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May 14 2012

Empathy and Leadership: Why Romney Would be a Terrible President

What do we look for in a presidential candidate? Political experience, intelligence, charisma, and confidence are probably high up on the list. Good looks and an adherence to Christianity clearly don’t hurt either.

But what about empathy?

What terrifies me the most about the scant possibility of a Romney presidency is not the fact that I disagree with his political ideology. Rather, it’s Romney’s seemingly complete lack of empathy.

This thought first occurred to me back when the “Seamus incident” made the news a few months ago. But one can easily argue that the incident doesn’t exactly prove that Romney is a heartless robot–after all, the victim in question was a dog, not a human, and who really knows how the dog felt anyway?

Slightly less ambiguous is this new bit of insight into Romney’s past:

Friedemann entered Stevens Hall off the school’s collegiate quad to find Romney marching out of his own room ahead of a prep school posse shouting about their plan to cut Lauber’s hair. Friedemann followed them to a nearby room where they came upon Lauber, tackled him and pinned him to the ground. As Lauber, his eyes filling with tears, screamed for help, Romney repeatedly clipped his hair with a pair of scissors.

This is what Mitt Romney did to a classmate at his boarding school when he was a senior. The classmate, John Lauber, was presumed to be gay and wore his bleached-blond hair long–at least, until Romney decided to do something about it.

According to the Washington Post, this story was remembered and corroborated independently by five of Romney’s former classmates. Romney’s response:

“Back in high school, I did some dumb things and if anybody was hurt by that or offended, obviously I apologize for that…I don’t remember that incident,” Romney said, laughing. “I certainly don’t believe that I thought the fellow was homosexual. That was the furthest thing from our minds back in the 1960s, so that was not the case.”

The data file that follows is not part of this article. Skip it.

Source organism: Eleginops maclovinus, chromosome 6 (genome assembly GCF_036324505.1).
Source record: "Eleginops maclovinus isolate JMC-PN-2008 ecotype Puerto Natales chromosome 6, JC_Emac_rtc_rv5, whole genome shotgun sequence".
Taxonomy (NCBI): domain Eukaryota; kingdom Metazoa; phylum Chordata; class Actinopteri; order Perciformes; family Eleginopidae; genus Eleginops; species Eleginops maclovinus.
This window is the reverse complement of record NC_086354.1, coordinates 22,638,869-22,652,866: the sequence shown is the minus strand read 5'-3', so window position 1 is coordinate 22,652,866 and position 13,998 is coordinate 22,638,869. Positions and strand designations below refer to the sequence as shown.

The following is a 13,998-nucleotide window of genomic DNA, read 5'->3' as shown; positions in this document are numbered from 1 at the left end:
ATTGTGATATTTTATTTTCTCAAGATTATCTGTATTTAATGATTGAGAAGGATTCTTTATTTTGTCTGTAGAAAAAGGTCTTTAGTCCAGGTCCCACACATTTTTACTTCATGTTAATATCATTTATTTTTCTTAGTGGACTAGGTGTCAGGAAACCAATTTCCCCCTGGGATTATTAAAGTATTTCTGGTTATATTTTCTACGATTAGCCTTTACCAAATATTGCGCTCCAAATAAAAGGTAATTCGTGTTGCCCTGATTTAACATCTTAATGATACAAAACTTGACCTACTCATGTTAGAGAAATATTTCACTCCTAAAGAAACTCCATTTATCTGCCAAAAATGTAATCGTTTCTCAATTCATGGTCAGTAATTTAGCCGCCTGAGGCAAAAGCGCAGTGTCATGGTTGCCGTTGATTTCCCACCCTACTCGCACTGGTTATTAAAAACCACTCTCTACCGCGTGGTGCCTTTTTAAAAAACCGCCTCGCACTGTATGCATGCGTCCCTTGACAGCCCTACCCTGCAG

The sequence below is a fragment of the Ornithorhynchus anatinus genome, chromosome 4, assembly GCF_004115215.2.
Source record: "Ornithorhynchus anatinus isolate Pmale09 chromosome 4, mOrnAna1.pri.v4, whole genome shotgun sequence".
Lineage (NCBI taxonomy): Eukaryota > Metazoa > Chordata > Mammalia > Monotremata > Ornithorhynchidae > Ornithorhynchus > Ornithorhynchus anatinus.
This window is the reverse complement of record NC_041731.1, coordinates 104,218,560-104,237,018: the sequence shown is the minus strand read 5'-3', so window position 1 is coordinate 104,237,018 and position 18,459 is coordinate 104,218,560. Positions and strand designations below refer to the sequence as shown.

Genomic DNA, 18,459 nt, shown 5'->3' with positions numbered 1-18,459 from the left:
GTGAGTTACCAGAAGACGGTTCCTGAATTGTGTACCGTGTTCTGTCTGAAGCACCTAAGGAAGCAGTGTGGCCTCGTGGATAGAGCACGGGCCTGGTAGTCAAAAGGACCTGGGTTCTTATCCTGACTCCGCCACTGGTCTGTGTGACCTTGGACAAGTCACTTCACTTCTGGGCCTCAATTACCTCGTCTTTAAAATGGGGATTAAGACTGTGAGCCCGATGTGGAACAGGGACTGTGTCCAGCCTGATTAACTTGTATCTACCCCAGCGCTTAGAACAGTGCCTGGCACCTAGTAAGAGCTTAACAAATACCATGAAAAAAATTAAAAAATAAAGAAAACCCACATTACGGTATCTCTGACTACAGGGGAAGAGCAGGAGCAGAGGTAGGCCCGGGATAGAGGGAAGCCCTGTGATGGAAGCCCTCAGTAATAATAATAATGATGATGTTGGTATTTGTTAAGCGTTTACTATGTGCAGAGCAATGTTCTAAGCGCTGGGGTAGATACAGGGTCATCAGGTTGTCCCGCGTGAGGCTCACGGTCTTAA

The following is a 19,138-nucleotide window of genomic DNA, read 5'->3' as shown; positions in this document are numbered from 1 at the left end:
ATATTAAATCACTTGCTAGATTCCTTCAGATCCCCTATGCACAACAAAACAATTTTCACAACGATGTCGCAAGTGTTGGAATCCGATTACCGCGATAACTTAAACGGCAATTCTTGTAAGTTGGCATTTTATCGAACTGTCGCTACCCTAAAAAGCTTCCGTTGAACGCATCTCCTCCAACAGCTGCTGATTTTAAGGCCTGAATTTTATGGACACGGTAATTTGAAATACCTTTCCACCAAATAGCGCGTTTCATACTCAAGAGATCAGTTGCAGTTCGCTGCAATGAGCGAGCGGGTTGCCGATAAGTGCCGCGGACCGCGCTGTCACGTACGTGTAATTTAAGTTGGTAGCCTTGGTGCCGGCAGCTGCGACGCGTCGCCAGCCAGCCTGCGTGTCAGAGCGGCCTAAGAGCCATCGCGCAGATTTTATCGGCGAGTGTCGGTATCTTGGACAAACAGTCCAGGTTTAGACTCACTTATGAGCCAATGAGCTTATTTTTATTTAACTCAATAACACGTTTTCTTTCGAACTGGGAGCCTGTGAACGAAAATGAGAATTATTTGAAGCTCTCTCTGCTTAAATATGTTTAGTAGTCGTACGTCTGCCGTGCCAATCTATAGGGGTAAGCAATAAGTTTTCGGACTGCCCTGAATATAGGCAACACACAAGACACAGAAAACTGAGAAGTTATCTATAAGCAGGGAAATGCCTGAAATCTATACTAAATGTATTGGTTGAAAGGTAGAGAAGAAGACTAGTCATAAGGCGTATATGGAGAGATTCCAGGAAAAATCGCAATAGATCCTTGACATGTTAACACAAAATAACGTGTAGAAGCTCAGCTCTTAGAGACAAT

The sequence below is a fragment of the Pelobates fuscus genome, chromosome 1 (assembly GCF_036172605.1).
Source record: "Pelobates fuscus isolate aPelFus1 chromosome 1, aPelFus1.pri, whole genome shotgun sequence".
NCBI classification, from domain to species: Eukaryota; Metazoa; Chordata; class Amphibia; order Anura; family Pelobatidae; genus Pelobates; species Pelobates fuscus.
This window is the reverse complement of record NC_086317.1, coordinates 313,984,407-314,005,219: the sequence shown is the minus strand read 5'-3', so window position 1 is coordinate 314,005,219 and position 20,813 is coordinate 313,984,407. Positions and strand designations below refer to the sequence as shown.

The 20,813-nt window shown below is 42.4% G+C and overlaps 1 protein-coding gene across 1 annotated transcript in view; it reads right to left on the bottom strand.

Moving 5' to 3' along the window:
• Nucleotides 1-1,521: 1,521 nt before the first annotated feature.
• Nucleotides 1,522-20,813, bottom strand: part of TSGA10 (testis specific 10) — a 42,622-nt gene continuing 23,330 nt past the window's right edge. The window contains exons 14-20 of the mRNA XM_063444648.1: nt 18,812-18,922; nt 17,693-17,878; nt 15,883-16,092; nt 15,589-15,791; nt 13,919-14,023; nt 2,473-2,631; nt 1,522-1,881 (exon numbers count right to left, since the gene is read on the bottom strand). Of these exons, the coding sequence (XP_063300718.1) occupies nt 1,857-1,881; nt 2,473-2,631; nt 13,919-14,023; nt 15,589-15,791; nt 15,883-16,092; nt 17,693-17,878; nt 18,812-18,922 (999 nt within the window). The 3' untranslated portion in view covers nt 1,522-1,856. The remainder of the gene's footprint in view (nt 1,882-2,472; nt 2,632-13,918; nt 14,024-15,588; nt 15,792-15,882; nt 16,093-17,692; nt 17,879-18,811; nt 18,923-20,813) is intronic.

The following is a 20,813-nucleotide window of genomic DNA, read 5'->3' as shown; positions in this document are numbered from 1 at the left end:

I think it’s interesting that, despite claiming not to remember this incident, Romney nevertheless seems to file it into that large category of Dumb Things Teenagers Do. We all have those things, of course. For me, it was writing bad poetry and crushing on unattainable guys. For more typical teenagers, it’s probably something like getting really drunk when their parents are out of town and throwing up all over the Persian rug.

For the teenage Romney, though, it’s assaulting a fellow student because he’s (ostensibly) gay.

(Incidentally, Romney’s campaign has apparently been trying to get other former classmates of his to speak up in support of him. Good luck with that.)

It’s easy to make the argument that this happened decades ago and that Romney is probably a Completely Different Person now. Perhaps. But one writer on Mother Jones, discussing what “Romney the teenager” can tell us about “Romney the man,” says:

Romney the man has denied, and repeatedly denied yesterday, even remembering this incident. Sure, it was half a century ago, but he led a posse of his friends, tackled John Lauber in a hallway, dragged him into a bathroom, and then chopped off his hair while he struggled in terror. Even if you grant that this kind of extreme behavior was more common in a 1960s prep school than it is today, it’s really not the kind of thing you’d forget.

 

At least, you shouldn’t. So either Romney has done this kind of thing so often that the Lauber incident just blends into all the others, which suggests a far more vicious childhood than he’s owned up to, or else he remembers it just fine and is simply lying about it.